We followed our regime of walking a few steps down to our next stop. Pitter-patter raindrops started to fall, followed by a bout of a heavy shower. We took shelter outside a chemist shop, clicking pictures of commuters and cars moving in the rain. By now, we were craving for a whole meal. We went to Bombay Coffee House at Linking Road, waited patiently for a table and were delighted to see their All-day breakfast menu. What followed was a 3 course meal replete with eggs, toast, croissants, sausages, hash brownies and waffles. We ate to our heart’s content, gulping it down with cups of hot chocolate and green tea.

We started our last day in Mumbai with a healthy breakfast. On Suri’s recommendation, we headed out to Udipi Idli House in Matunga’s King Circle. It is one of those tiffin joints with a simple menu, where your food arrives in a jiffy. You eat, repeat, pay and go out about your daily business. As the name goes, this place only serves idlis, of different varieties. We tried the plain, rava and the mudho idli. One plate each as you would know by now, wasn’t enough. We usually eat till we can’t move an inch. The filter kaapi came as a blessing, as we looked at the heavy spell of rain outside. We were interrupted by a hoarse voice that said, ‘Sambhar? Chhutney?’ We nodded and he poured the tiny bowls up to their brims, much like we filled our stomach with oodles of idly.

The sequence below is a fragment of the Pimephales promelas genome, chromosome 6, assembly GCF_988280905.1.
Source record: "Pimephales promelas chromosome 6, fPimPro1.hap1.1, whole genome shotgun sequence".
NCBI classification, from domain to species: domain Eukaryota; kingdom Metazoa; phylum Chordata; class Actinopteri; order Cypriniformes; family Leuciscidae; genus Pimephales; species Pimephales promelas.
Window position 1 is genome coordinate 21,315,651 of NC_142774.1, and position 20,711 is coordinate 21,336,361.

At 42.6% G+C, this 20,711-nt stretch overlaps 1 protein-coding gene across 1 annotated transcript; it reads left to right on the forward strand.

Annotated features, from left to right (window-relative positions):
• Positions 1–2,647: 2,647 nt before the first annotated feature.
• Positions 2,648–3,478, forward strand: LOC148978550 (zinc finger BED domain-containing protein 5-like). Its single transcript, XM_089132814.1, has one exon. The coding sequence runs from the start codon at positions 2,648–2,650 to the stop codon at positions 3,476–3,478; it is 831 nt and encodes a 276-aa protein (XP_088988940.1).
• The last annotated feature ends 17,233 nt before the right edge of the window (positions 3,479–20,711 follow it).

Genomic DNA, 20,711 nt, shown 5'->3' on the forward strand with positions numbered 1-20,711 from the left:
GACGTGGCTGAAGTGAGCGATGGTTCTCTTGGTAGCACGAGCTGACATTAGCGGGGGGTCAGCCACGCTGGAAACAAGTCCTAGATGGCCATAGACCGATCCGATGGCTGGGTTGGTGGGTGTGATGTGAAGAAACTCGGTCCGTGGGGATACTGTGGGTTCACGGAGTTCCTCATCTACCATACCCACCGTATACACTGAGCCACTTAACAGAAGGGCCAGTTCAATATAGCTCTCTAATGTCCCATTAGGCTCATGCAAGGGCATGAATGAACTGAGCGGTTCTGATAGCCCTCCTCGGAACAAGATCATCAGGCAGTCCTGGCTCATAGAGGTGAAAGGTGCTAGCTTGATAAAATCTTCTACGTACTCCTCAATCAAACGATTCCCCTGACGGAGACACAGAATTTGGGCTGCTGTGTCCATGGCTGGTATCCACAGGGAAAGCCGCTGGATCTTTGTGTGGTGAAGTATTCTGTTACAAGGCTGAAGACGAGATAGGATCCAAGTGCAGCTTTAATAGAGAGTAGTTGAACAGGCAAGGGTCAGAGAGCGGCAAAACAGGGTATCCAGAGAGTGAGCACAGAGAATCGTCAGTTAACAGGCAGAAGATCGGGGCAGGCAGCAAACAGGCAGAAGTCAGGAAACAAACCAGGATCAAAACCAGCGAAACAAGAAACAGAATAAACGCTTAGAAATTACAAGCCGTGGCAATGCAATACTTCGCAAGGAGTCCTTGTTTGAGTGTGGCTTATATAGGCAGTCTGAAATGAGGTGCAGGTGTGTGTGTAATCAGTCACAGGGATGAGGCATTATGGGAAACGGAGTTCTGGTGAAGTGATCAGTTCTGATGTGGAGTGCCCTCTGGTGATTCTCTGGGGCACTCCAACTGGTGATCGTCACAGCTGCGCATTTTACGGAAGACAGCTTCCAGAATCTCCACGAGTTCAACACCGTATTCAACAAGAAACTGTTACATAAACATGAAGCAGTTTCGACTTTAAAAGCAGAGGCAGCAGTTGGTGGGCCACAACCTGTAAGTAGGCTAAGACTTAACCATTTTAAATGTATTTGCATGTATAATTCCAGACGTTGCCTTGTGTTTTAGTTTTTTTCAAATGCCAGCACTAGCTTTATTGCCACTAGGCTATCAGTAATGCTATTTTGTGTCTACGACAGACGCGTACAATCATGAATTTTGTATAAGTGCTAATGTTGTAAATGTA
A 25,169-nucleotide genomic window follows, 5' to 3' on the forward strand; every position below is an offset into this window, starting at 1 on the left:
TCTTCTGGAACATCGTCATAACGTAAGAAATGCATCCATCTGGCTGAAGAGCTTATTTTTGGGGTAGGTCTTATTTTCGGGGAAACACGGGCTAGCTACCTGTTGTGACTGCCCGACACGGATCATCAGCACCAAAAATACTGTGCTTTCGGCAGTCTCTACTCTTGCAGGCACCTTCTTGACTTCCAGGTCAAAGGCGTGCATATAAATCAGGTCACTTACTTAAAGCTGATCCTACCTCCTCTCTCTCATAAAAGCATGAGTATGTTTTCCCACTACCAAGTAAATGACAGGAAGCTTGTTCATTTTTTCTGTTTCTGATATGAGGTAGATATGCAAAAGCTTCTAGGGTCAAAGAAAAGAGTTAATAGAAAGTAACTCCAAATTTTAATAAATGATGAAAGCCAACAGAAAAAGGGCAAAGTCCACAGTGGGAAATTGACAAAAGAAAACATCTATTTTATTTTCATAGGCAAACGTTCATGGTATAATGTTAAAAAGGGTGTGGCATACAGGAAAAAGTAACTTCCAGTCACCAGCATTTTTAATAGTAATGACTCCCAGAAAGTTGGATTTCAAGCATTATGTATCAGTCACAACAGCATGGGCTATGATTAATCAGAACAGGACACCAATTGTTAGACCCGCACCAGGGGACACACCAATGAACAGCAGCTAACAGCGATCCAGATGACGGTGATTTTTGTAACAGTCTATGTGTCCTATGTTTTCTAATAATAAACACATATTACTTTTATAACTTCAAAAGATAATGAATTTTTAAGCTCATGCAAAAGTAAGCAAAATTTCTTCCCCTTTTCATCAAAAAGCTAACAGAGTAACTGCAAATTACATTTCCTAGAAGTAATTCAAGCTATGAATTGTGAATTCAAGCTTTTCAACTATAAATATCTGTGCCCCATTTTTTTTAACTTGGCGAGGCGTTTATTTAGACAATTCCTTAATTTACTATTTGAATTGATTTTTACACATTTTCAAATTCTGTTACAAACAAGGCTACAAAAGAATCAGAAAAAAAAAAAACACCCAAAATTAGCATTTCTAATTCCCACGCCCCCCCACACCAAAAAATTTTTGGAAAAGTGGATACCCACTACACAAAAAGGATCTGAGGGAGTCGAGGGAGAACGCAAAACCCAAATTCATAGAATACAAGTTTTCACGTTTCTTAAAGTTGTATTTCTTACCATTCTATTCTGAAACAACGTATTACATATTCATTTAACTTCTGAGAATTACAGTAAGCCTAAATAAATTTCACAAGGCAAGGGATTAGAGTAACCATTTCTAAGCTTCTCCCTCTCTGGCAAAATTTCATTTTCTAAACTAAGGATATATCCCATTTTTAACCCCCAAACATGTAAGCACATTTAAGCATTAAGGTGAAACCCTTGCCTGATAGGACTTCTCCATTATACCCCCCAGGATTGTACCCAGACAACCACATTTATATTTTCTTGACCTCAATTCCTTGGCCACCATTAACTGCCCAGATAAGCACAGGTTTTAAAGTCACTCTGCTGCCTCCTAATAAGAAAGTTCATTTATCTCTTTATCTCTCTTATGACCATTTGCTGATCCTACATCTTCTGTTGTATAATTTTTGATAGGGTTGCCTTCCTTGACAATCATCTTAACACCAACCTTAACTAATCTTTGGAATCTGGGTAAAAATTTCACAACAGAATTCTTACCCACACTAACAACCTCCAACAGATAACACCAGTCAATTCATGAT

My Mumbai trip is usually incomplete without some fruit cream at HajI Ali Juice Corner and since this was our last day of the trip, I didn’t want to risk losing out on it. We reach HajI Ali and ordered for a mango cream. At 250 rupees a bowl, it isn’t exactly a steal but the desserts here taste like nothing I’ve had anywhere else. I ogled at the litchi, kitkat and mix fruit creams while lapping up the one in my hand. The trip came to an end with me getting a cheese pav bhaji from Sardar’s in Tardeo. On one of my trips, a friend had dared me to eat one plate all by myself. I couldn’t finish it; the pavs and the bhaji both swin in a pool of butter and they lay a bed of grated cheese on top of it. It’s a very tantalizing heart attack served on a plate. But you could have it once in a while, the pav bhaji I mean.

With that we came to the end of our short but sweet love affair with Mumbai. It was a liaison that touched our hearts and guts alike. With fond memories and a few extra kilos, we headed back to Delhi.

Read more of my travel and food stories on: www.gnawmadic.com